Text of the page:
FLINT – Two vocations that often rely on one another tend to attract people with a similar desire: To solve problems benefiting their communities. The vocations are business and engineering.
Business turns to engineers to conceptualize and develop solutions to societal needs. Engineers depend on business leaders to overcome problems encountered in bringing these products to market.
That’s a key reason programs for these vocations at Baker College’s Flint campus focus on enhancing problem-solving skills by challenging students with real-world issues.
“The field attracts inquisitive people who want to solve problems to make their world a better place,” said Pattabhi Sitaram, Ph.D., Baker College of Flint program director for engineering.
Baker College offers bachelor’s degrees in mechanical, civil and electrical engineering.
Students gain theoretical knowledge in the classroom and tackle hands-on projects in the lab – individually, as a group or as a class project. Whether the project is a miniature race car created on a 3-D printer or an unmanned aerial vehicle (UAV), also called a drone, it advances a student’s knowledge and skills of the problem-solving process.
Sitaram said that Baker College is fortunate to work with many area employers that provide real-world, problem-solving opportunities for students.
Working professionals in the industry are instructors. Others serve on Baker College advisory boards, helping keep curricula up to date. Area employers also mentor students as interns and hire graduates. For many years, 100 percent of engineering students have been employed upon graduation.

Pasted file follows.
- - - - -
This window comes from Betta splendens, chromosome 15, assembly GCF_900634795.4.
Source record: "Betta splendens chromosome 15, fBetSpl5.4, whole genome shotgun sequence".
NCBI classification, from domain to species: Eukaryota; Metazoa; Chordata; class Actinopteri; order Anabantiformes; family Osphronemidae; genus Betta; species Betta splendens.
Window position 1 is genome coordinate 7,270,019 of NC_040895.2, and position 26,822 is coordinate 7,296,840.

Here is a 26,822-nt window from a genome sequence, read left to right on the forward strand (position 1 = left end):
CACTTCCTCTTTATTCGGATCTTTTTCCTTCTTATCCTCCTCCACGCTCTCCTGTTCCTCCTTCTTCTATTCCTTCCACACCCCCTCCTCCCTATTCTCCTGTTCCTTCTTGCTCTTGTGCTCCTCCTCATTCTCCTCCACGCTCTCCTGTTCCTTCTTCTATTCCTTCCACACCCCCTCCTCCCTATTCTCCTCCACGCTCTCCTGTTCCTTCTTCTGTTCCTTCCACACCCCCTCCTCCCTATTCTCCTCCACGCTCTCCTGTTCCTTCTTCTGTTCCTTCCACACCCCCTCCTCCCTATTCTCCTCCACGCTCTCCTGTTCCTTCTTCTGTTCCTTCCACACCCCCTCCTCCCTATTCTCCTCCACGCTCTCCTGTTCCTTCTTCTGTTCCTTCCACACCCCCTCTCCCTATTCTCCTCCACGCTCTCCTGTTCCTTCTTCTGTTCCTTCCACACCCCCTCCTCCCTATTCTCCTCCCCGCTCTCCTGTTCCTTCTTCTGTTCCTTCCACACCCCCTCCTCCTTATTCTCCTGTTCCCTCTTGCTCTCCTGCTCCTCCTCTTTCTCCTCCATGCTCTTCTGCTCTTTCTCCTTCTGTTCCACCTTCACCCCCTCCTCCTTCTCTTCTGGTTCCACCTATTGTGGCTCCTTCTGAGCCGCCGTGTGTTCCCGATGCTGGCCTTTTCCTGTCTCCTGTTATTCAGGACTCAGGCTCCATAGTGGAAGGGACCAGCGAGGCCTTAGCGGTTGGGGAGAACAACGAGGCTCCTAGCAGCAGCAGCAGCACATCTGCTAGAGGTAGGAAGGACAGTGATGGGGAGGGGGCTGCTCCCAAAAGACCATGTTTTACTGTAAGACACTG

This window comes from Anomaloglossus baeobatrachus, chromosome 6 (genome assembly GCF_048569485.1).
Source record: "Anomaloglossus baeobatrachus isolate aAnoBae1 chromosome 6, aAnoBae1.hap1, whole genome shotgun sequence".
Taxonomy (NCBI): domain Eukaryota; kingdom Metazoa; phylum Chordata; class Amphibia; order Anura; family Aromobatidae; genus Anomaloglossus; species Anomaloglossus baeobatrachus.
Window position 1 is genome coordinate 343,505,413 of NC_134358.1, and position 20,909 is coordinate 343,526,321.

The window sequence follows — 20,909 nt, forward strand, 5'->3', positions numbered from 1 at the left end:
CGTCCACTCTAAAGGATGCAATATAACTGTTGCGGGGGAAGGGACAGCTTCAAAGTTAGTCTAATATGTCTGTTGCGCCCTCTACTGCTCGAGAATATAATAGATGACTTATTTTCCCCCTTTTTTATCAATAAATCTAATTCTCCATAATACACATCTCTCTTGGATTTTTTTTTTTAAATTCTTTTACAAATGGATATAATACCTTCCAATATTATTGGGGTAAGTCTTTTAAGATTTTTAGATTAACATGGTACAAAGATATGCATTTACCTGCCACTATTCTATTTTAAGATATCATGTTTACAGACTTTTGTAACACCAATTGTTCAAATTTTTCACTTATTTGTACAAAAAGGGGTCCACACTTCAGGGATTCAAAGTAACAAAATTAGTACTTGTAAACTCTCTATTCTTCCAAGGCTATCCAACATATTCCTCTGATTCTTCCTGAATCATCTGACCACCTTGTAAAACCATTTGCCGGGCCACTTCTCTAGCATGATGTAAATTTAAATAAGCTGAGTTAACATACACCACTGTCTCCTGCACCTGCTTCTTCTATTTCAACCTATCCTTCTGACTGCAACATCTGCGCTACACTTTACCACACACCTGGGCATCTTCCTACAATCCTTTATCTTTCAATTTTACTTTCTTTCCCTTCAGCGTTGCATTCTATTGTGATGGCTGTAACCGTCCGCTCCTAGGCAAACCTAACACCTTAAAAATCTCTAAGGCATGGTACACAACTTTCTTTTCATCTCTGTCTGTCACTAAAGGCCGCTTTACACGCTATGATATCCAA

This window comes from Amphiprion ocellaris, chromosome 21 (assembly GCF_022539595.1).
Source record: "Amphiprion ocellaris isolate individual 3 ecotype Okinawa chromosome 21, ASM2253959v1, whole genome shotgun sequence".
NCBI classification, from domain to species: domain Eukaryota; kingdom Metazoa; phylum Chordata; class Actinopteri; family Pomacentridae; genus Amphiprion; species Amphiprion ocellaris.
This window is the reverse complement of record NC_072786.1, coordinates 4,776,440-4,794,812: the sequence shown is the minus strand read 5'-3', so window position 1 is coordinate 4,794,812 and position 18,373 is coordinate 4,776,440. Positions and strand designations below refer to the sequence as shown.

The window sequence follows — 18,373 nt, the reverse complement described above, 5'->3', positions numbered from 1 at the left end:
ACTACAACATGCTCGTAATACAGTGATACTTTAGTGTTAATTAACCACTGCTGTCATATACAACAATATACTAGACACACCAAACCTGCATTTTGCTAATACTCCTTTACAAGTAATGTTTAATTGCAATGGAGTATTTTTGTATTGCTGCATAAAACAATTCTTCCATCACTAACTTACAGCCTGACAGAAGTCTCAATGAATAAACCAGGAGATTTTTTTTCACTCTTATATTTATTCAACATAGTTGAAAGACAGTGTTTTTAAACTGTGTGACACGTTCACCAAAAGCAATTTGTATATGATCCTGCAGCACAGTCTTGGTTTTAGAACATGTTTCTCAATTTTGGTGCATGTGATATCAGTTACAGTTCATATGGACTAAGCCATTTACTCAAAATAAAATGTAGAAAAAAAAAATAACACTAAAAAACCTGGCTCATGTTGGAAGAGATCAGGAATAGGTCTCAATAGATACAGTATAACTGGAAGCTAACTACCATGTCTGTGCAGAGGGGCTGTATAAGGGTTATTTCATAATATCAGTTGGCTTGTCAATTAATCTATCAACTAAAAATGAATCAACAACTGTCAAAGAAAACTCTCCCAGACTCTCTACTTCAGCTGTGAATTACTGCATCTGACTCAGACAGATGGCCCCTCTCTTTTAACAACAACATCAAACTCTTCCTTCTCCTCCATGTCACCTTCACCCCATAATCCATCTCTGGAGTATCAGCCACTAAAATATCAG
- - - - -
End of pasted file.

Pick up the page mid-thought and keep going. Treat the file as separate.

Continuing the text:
“The programs are rigorous, but with small classes – the average is about 20 –students get personalized instruction,” Sitaram said.
“Business students look for ways to enhance the growth, efficiency and effectiveness of their organization,” said John Cote, Ph.D., Baker College of Flint director of business administration. “The ability to think creatively – outside the box – can help businesses succeed.”
The Flint campus offers bachelor’s degrees in accounting, human resource management, management, marketing and business administration accelerated, and an associate degree in business administration.
Baker College’s high-tech Center for Business is located in a recently renovated wing of the Undergraduate Studies Building.
From the lightweight, mobile furniture that can be quickly reconfigured to meet classroom needs to the multiple interactive whiteboards with video conferencing capabilities in all classrooms, the Center was designed to encourage collaboration and problem solving and to help students gain real-world business experience while earning their degrees.
“Student classrooms can connect with industry experts from around the world,” Cote said. “This opens minds and imaginations.”
Professional practitioners here also help drive curricula and serve as instructors, and company partnerships provide opportunity to students, engaging them to help solve real busi- ness issues.
“I was blessed to work with fantastic instructors at Baker College who are still actively employed in their profession,” said Shyla Tailor, of Goodrich, who earned a bachelor’s in accounting June 2016. “I gained additional perspective with an internship at Serra Automotive where the management staff has a strong background in finance, management and accounting in the retail automotive field.”
Her internship turned into a fulltime career position.
For more information about Baker College career programs, contact the admissions office at 810-766-4000 or firstname.lastname@example.org or visit www.baker.edu. The deadline for new student enrollment is Sept. 15, for classes that begin Sept. 26. — G.G.